While I assembled a Scottish-inspired stick chair this week, I struck one of the wedges at a bad angle. This caused half of the tenon to snap off. Worse, the damage occurred about 1/16” below the surface of the chair’s armbow. It left a giant crater that couldn’t be planed away.
The funny thing: I smiled after it happened.
After 17 years of building these stick chairs, I enjoy making an occasional repair. It’s an opportunity to think, mess around a little and maybe even make the problem worse. Here’s how I dealt with this torn tenon.
When this has happened in the past, I have drilled out the entire top of the tenon with a Forstner bit, then filled the hole with one of the pieces of waste left from sawing the tenon flush. This works great if you can find the center of the tenon.
In this case, however, I decided to excavate only the torn section of the tenon with a chisel and a gouge. Then patch the half-circle with waste left over from sawing the tenon flush.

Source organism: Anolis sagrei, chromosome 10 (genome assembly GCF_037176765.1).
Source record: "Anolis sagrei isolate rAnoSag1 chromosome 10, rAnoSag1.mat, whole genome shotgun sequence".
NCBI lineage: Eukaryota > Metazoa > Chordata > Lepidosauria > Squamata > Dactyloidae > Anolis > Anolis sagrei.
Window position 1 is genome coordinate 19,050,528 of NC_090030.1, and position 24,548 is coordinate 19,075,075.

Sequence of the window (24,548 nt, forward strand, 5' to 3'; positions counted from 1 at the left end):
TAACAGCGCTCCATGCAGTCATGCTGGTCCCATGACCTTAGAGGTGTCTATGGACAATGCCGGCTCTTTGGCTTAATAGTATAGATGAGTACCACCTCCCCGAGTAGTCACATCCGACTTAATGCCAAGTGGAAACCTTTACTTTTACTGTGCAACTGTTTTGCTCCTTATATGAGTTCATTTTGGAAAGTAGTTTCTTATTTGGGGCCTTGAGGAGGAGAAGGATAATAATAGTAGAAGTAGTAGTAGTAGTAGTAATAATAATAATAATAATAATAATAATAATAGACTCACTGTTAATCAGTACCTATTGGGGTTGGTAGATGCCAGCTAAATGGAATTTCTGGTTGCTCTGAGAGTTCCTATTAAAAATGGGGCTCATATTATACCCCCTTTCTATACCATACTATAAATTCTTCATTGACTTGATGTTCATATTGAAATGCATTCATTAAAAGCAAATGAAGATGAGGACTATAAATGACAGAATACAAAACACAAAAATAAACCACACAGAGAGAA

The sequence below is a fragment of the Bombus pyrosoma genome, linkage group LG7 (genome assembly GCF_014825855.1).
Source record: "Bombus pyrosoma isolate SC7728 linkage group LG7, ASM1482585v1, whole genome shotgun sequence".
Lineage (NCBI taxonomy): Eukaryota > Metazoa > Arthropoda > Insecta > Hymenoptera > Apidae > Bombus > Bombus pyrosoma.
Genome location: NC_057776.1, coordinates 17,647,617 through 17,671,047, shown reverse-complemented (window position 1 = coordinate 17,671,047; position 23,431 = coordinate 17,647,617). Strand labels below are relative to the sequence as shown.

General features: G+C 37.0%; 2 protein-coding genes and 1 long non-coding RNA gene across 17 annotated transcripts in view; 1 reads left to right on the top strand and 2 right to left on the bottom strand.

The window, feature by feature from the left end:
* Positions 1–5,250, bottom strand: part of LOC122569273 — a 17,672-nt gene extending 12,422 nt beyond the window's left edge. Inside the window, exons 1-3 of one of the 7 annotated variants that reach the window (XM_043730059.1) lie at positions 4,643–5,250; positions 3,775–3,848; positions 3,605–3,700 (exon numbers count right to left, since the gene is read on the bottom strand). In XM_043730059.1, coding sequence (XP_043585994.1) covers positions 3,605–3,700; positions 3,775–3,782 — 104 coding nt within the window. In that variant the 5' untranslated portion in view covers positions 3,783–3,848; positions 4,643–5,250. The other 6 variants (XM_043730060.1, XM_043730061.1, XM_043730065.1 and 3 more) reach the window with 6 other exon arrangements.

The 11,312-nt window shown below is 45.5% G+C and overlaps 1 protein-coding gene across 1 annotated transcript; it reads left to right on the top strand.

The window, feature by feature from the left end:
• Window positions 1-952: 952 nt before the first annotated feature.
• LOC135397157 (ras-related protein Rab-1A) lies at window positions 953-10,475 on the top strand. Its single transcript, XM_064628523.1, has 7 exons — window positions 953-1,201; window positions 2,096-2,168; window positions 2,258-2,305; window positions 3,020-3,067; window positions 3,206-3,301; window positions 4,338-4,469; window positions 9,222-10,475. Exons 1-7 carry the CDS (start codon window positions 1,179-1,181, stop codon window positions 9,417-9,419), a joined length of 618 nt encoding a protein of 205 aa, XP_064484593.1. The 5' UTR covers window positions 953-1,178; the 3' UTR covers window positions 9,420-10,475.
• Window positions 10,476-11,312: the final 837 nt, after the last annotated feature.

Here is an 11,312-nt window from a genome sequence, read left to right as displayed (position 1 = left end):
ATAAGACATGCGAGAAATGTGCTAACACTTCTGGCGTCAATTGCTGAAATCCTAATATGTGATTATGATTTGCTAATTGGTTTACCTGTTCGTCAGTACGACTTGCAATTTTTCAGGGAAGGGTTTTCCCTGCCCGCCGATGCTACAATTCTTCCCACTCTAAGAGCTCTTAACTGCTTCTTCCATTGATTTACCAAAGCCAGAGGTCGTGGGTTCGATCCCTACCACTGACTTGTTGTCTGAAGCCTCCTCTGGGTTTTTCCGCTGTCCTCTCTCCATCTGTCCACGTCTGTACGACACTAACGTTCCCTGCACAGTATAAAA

The first step was to chop out the torn section of the tenon. I did most of the work with a 1/8” chisel and a gouge with a tight sweep. The goal was to get the bottom of the hole as flat as possible and to leave just a sliver of the original tenon on the walls. I also deepened the hole from 1/16” to 1/8” to give the patch some more wood to grab onto.
Then I took the broken waste tenon and sawed off the broken section. I clamped the waste in a handscrew and used a flush-cut saw to remove the torn section. This created a plug with a flat surface that would meet the flat bottom of the hole.
I put some hide glue in the hole and tapped the plug into the hole. It took about five good taps, but the plug seated flat and squeezed out a good bit of glue. The whole repair took about 30 minutes.
— Christopher Schwarz